The German cockroach, Blatella germanica, is a common pest in urban environments and is among the most resilient insects in the world. The remarkable ability of the German cockroach to develop resistance when exposed to toxic insecticides is a prime example of adaptive evolution and makes control of this insect an ongoing struggle. Like many other organisms, the German cockroach is host to a diverse community of symbiotic microbes that play important roles in its physiology. In some insect species, there is a strong correlation between the commensal microbial community and insecticide resistance. In particular, several bacteria have been implicated in the detoxification of xenobiotics, including synthetic insecticides. While multiple mechanisms that mediate insecticide resistance in cockroaches have been discovered, significant knowledge gaps still exist in this area of research. Here, we examine the effects of altering the microbiota on resistance to a common insecticide using antibiotic treatments. We describe an indoxacarb-resistant laboratory strain in which treatment with antibiotic increases susceptibility to orally administered insecticide. We further reveal that this strains harbors a gut microbial community that differs significantly from that of susceptible cockroaches in which insecticide resistance is unaffected by antibiotic. More importantly, we demonstrate that transfer of gut microbes from the resistant to the susceptible strain via fecal transplant increases its resistance. Lastly, our data show that antibiotic treatment adversely affects several reproductive life-history traits that may contribute to the dynamics of resistance at the population level. Together these results suggest that the microbiota contributes to both physiological and evolutionary aspects of insecticide resistance and that targeting this community may be an effective strategy to control the German cockroach.
Citation: Pietri JE, Tiffany C, Liang D (2018) Disruption of the microbiota affects physiological and evolutionary aspects of insecticide resistance in the German cockroach, an important urban pest. PLoS ONE 13(12): e0207985. https://doi.org/10.1371/journal.pone.0207985
Editor: Erjun Ling, Institute of Plant Physiology and Ecology Shanghai Institutes for Biological Sciences, CHINA
Received: August 3, 2018; Accepted: November 11, 2018; Published: December 12, 2018
Copyright: © 2018 Pietri et al. This is an open access article distributed under the terms of the Creative Commons Attribution License, which permits unrestricted use, distribution, and reproduction in any medium, provided the original author and source are credited.
Data Availability: All raw sequencing reads associated with the manuscript were deposited into the NCBI Sequence Read Archive (SRA) under accession number SRP145206, BioProject: PRJNA470750. The remaining relevant data are within the manuscript and its Supporting Information files.
Funding: This work was internally funded at Apex Bait Technologies, Inc., a commercial company. The funder supported salaries for authors JEP and DL and costs for materials and reagents, but did not have any additional role in the study design, data collection and analysis, decision to publish, or preparation of the manuscript. The specific roles of these authors are articulated in the 'author contributions' section.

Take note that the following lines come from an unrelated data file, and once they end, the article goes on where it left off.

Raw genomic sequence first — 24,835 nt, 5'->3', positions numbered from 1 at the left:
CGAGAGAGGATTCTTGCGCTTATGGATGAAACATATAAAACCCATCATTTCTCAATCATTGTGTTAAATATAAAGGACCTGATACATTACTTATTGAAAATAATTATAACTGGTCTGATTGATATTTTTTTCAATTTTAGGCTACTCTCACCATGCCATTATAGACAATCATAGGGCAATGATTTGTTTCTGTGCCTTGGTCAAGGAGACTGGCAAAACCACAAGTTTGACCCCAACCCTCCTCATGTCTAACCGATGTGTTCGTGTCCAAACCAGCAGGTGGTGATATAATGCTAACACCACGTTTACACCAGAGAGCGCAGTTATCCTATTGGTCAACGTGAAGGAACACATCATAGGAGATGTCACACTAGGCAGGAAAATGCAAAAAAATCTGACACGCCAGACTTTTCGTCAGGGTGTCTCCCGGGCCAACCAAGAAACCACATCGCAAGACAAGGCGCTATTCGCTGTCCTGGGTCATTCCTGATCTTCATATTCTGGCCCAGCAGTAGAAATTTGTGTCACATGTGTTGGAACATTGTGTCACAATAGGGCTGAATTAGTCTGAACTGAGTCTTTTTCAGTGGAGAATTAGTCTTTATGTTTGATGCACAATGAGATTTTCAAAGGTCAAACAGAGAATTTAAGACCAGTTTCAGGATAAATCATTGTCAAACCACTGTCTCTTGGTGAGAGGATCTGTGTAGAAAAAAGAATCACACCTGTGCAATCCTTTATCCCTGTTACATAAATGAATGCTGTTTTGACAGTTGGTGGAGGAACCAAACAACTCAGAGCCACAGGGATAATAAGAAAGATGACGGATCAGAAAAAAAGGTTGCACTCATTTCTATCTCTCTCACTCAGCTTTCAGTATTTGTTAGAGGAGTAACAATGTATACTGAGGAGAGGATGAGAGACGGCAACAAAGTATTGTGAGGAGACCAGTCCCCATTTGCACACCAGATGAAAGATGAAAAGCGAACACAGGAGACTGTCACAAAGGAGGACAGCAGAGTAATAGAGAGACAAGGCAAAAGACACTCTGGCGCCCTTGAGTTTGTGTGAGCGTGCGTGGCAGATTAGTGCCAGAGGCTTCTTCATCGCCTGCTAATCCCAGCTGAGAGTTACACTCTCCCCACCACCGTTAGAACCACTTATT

Competing interests: Authors JEP and DL are employees of Apex Bait Technologies, Inc. No patents, products in development, or products on the market related to this work are declared. The commercial affiliation does not alter the authors’ adherence to PLOS ONE policies on sharing data and materials.
The German cockroach, Blatella germanica, is a widespread urban pest of medical and economic importance. B. germanica is a known or suspected mechanical vector of numerous enteric bacterial pathogens [1–5] and is also a significant contributor to allergic asthma disease [6–7]. The saliva, feces and shed cuticle of the German cockroach contain several potent allergens that have been detected at concentrations associated with allergic sensitization and asthma morbidity in 10–13% of U.S. homes . Due to growing concerns regarding the development of resistance to commonly used insecticides in field populations , the improvement of current tools for the management of cockroach infestations is an ongoing research priority.
The use of antibacterial treatments has the potential to facilitate control of a range of insects. Most arthropod species have evolved intricate relationships with symbiotic bacteria and depend on microbes for reproduction, development, metabolism, and immunity, to some extent . Disrupting these commensal bacteria can have adverse effects on insect physiology resulting in death or reduced fitness. For example, direct mortality was observed in adult tsetse flies fed a blood-meal containing the antibiotic tetracycline as well as in lice fed four different antibiotics [11–12]. On the other hand, elimination of Wigglesworthia glossinidia from tsetse flies by oral provisioning of tetracycline reduced fecundity and pupal emergence of F1 offspring, while elimination of Sodalis glossinidius with streptozotocin reduced the longevity of the offspring . Similarly, pea aphids fed rifampicin had shorter adult lifespans and reduced production of F1 offspring relative to controls . In the omnivorous American cockroach, removal of symbiotic bacteria from the gut with metronidazole reduced weight gain in developing nymphs . The removal of bacterial symbionts can not only affect insect lifespan and fecundity, but may also impact insecticide resistance . Specifically, in both the bean bug, Riptortus pedestris, and oriental fruit fly, Bactrocera dorsalis, insecticide resistance has been attributed to the production of detoxification enzymes by Proteobacteria located in the midgut and antibiotic treatments can restore susceptibility to resistant individuals [17–18].